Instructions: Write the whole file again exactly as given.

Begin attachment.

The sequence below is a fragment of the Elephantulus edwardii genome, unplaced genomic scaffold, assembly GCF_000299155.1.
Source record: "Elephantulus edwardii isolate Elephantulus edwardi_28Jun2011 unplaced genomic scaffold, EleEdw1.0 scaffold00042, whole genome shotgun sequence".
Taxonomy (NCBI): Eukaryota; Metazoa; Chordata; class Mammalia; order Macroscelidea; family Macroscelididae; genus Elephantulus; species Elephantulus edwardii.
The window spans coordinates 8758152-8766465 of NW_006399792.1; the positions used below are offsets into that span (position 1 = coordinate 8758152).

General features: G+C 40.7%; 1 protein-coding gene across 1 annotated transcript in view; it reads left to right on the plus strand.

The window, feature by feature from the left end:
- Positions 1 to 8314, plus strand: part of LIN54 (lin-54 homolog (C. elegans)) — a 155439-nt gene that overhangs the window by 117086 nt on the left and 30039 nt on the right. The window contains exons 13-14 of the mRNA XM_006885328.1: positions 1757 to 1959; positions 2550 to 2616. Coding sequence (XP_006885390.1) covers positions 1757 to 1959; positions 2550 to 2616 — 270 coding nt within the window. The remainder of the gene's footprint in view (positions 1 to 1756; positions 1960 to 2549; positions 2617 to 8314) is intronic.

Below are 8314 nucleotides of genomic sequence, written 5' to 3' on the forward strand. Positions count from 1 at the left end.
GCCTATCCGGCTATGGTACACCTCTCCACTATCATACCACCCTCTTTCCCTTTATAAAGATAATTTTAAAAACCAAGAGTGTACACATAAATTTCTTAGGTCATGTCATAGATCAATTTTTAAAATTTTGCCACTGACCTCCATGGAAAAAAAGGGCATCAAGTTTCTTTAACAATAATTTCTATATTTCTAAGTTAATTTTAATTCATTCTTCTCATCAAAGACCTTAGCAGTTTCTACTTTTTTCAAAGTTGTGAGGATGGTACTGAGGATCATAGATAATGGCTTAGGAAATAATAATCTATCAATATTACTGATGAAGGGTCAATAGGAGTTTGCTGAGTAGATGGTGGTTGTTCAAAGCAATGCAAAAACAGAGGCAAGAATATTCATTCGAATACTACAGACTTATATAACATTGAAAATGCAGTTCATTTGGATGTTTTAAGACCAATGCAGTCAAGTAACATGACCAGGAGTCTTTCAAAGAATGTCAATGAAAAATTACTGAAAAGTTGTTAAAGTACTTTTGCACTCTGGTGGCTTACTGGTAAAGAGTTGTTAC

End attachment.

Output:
The sequence below is a fragment of the Elephantulus edwardii genome, unplaced genomic scaffold, assembly GCF_000299155.1.
Source record: "Elephantulus edwardii isolate Elephantulus edwardi_28Jun2011 unplaced genomic scaffold, EleEdw1.0 scaffold00042, whole genome shotgun sequence".
Taxonomy (NCBI): Eukaryota; Metazoa; Chordata; class Mammalia; order Macroscelidea; family Macroscelididae; genus Elephantulus; species Elephantulus edwardii.
The window spans coordinates 8758152-8766465 of NW_006399792.1; the positions used below are offsets into that span (position 1 = coordinate 8758152).

General features: G+C 40.7%; 1 protein-coding gene across 1 annotated transcript in view; it reads left to right on the plus strand.

The window, feature by feature from the left end:
- Positions 1 to 8314, plus strand: part of LIN54 (lin-54 homolog (C. elegans)) — a 155439-nt gene that overhangs the window by 117086 nt on the left and 30039 nt on the right. The window contains exons 13-14 of the mRNA XM_006885328.1: positions 1757 to 1959; positions 2550 to 2616. Coding sequence (XP_006885390.1) covers positions 1757 to 1959; positions 2550 to 2616 — 270 coding nt within the window. The remainder of the gene's footprint in view (positions 1 to 1756; positions 1960 to 2549; positions 2617 to 8314) is intronic.

Below are 8314 nucleotides of genomic sequence, written 5' to 3' on the forward strand. Positions count from 1 at the left end.
GCCTATCCGGCTATGGTACACCTCTCCACTATCATACCACCCTCTTTCCCTTTATAAAGATAATTTTAAAAACCAAGAGTGTACACATAAATTTCTTAGGTCATGTCATAGATCAATTTTTAAAATTTTGCCACTGACCTCCATGGAAAAAAAGGGCATCAAGTTTCTTTAACAATAATTTCTATATTTCTAAGTTAATTTTAATTCATTCTTCTCATCAAAGACCTTAGCAGTTTCTACTTTTTTCAAAGTTGTGAGGATGGTACTGAGGATCATAGATAATGGCTTAGGAAATAATAATCTATCAATATTACTGATGAAGGGTCAATAGGAGTTTGCTGAGTAGATGGTGGTTGTTCAAAGCAATGCAAAAACAGAGGCAAGAATATTCATTCGAATACTACAGACTTATATAACATTGAAAATGCAGTTCATTTGGATGTTTTAAGACCAATGCAGTCAAGTAACATGACCAGGAGTCTTTCAAAGAATGTCAATGAAAAATTACTGAAAAGTTGTTAAAGTACTTTTGCACTCTGGTGGCTTACTGGTAAAGAGTTGTTAC